05/01/2008

Using Career Genograms in K-12 Settings

By Donna Gibson

One of the challenges in providing career counseling services in K-12 settings is finding useful, inexpensive tools that are developmentally appropriate for the students being served. School counselors and career counselors in the schools also have the added challenge of providing career counseling that meets the standards of the comprehensive developmental guidance model proposed by Gysbers and Henderson (2006). These standards are designed to meet the developmental needs of students in elementary, middle, and high school settings. A flexible tool that meets the needs of these career counseling challenges and is developmental in nature is a career genogram.

 

Using Genograms in Elementary, Middle, and High School Settings

The career counseling goals outlined in the comprehensive developmental guidance program (Gsybers & Henderson, 2006) are specific to the development of the students at each of these levels. Therefore, the use of the career genogram has to be tailored to fit those developmental levels. In addition to meeting the needs of the students, career genograms provide a method for the counselor to integrate the student's family into the career assessment process by examining and discussing the career pattern's in the student's family in a nonthreatening manner.

At the elementary school level, school and career counselors have the additional challenge of utilizing techniques that are attractive and fun for the student. Instead of using the traditional genogram format, counselors could use a career family tree. The graphic representation of the tree and the ability to draw, color and decorate the tree is appealing at the elementary school level. To keep the exercise simple, only three generations of family careers (i.e., student, student's parents, and student's grandparents) are represented and discussed. Information provided on the career family tree can include the actual job titles and interests of the individuals listed on the tree. This information can lead to discussions about the types of jobs and hobbies that family members engage and meets the comprehensive developmental guidance program career goal for elementary school students to gain career awareness (2006).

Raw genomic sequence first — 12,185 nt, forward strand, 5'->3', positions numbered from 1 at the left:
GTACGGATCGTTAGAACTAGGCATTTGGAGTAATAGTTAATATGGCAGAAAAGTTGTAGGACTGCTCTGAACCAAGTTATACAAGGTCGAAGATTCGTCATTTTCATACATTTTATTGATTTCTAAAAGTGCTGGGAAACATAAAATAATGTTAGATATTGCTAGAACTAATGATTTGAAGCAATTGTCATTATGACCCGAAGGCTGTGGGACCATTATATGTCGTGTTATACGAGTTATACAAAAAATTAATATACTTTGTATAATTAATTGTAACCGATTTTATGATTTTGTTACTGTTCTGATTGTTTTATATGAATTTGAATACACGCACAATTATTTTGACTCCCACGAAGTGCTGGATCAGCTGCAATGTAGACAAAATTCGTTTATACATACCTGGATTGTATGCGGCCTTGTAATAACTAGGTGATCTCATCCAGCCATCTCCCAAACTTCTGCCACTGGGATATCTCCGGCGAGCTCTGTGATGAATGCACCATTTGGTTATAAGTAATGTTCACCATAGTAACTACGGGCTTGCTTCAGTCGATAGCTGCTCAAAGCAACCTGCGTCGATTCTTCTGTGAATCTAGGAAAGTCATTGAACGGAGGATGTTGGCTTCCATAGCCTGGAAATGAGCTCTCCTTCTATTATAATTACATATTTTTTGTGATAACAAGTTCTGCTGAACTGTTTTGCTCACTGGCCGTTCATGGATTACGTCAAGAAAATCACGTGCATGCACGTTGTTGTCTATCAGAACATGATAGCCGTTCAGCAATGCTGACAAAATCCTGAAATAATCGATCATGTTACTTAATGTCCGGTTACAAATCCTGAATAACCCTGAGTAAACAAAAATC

At the middle school level, the main career goal is to be more active in their own career exploration by finding and understanding information about themselves and the world of work. School and career counselors can help middle school students to expand on the career family trees they created in elementary school or the traditional genogram format can be utilized to help students in this exploration process. Students should not only be asked to write down the careers and interests of the family members on the genogram, but should be encouraged to ask these family members "why" they chose their educational and career paths, "what" factors influenced their decisions, "who" influenced their decisions, and "when" they made those decisions. Counselors can help students utilize Internet websites to explore career and education alternatives that are presented in the genogram. In addition, counselors should encourage students and families to explore this information together as planning for post-secondary school becomes more imminent.